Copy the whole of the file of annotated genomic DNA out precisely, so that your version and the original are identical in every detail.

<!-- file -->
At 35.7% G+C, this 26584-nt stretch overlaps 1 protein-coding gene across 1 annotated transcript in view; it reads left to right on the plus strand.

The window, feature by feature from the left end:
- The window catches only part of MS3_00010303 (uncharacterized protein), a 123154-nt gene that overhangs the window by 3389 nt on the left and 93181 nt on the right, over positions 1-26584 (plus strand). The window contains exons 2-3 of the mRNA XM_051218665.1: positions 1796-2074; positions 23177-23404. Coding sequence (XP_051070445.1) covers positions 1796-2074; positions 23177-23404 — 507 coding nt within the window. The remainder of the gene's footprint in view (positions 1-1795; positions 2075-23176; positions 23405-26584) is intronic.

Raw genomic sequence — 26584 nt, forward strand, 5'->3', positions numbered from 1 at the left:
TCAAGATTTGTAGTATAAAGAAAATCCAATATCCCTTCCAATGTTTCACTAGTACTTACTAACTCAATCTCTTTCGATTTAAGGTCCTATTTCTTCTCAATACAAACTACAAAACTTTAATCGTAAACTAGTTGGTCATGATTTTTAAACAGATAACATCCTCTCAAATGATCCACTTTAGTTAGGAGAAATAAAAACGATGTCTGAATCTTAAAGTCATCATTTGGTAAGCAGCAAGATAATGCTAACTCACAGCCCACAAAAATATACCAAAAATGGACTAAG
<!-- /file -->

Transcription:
At 35.7% G+C, this 26584-nt stretch overlaps 1 protein-coding gene across 1 annotated transcript in view; it reads left to right on the plus strand.

The window, feature by feature from the left end:
- The window catches only part of MS3_00010303 (uncharacterized protein), a 123154-nt gene that overhangs the window by 3389 nt on the left and 93181 nt on the right, over positions 1-26584 (plus strand). The window contains exons 2-3 of the mRNA XM_051218665.1: positions 1796-2074; positions 23177-23404. Coding sequence (XP_051070445.1) covers positions 1796-2074; positions 23177-23404 — 507 coding nt within the window. The remainder of the gene's footprint in view (positions 1-1795; positions 2075-23176; positions 23405-26584) is intronic.

Raw genomic sequence — 26584 nt, forward strand, 5'->3', positions numbered from 1 at the left:
TCAAGATTTGTAGTATAAAGAAAATCCAATATCCCTTCCAATGTTTCACTAGTACTTACTAACTCAATCTCTTTCGATTTAAGGTCCTATTTCTTCTCAATACAAACTACAAAACTTTAATCGTAAACTAGTTGGTCATGATTTTTAAACAGATAACATCCTCTCAAATGATCCACTTTAGTTAGGAGAAATAAAAACGATGTCTGAATCTTAAAGTCATCATTTGGTAAGCAGCAAGATAATGCTAACTCACAGCCCACAAAAATATACCAAAAATGGACTAAG